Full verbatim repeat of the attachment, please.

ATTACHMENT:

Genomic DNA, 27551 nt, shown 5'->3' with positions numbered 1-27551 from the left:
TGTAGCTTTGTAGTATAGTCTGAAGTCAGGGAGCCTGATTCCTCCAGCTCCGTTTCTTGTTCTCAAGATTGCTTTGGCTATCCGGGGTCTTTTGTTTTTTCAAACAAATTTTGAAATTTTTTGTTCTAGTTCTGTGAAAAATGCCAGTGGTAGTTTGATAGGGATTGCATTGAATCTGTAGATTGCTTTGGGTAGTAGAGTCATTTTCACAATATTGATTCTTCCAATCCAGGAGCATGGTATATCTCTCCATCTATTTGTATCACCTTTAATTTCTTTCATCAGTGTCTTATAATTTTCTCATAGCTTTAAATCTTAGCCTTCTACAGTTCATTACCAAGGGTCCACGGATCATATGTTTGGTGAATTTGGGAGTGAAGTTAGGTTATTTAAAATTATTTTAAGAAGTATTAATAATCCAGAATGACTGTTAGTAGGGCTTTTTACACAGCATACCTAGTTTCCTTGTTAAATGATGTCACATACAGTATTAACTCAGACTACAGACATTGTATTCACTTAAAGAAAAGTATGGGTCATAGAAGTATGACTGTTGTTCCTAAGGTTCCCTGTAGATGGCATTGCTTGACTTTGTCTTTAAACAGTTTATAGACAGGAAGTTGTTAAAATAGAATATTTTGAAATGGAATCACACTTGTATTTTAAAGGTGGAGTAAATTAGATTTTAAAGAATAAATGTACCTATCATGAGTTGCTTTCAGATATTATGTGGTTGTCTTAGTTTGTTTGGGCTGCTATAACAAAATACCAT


Genomic DNA, 27551 nt, shown 5'->3' with positions numbered 1-27551 from the left:
TGTAGCTTTGTAGTATAGTCTGAAGTCAGGGAGCCTGATTCCTCCAGCTCCGTTTCTTGTTCTCAAGATTGCTTTGGCTATCCGGGGTCTTTTGTTTTTTCAAACAAATTTTGAAATTTTTTGTTCTAGTTCTGTGAAAAATGCCAGTGGTAGTTTGATAGGGATTGCATTGAATCTGTAGATTGCTTTGGGTAGTAGAGTCATTTTCACAATATTGATTCTTCCAATCCAGGAGCATGGTATATCTCTCCATCTATTTGTATCACCTTTAATTTCTTTCATCAGTGTCTTATAATTTTCTCATAGCTTTAAATCTTAGCCTTCTACAGTTCATTACCAAGGGTCCACGGATCATATGTTTGGTGAATTTGGGAGTGAAGTTAGGTTATTTAAAATTATTTTAAGAAGTATTAATAATCCAGAATGACTGTTAGTAGGGCTTTTTACACAGCATACCTAGTTTCCTTGTTAAATGATGTCACATACAGTATTAACTCAGACTACAGACATTGTATTCACTTAAAGAAAAGTATGGGTCATAGAAGTATGACTGTTGTTCCTAAGGTTCCCTGTAGATGGCATTGCTTGACTTTGTCTTTAAACAGTTTATAGACAGGAAGTTGTTAAAATAGAATATTTTGAAATGGAATCACACTTGTATTTTAAAGGTGGAGTAAATTAGATTTTAAAGAATAAATGTACCTATCATGAGTTGCTTTCAGATATTATGTGGTTGTCTTAGTTTGTTTGGGCTGCTATAACAAAATACCAT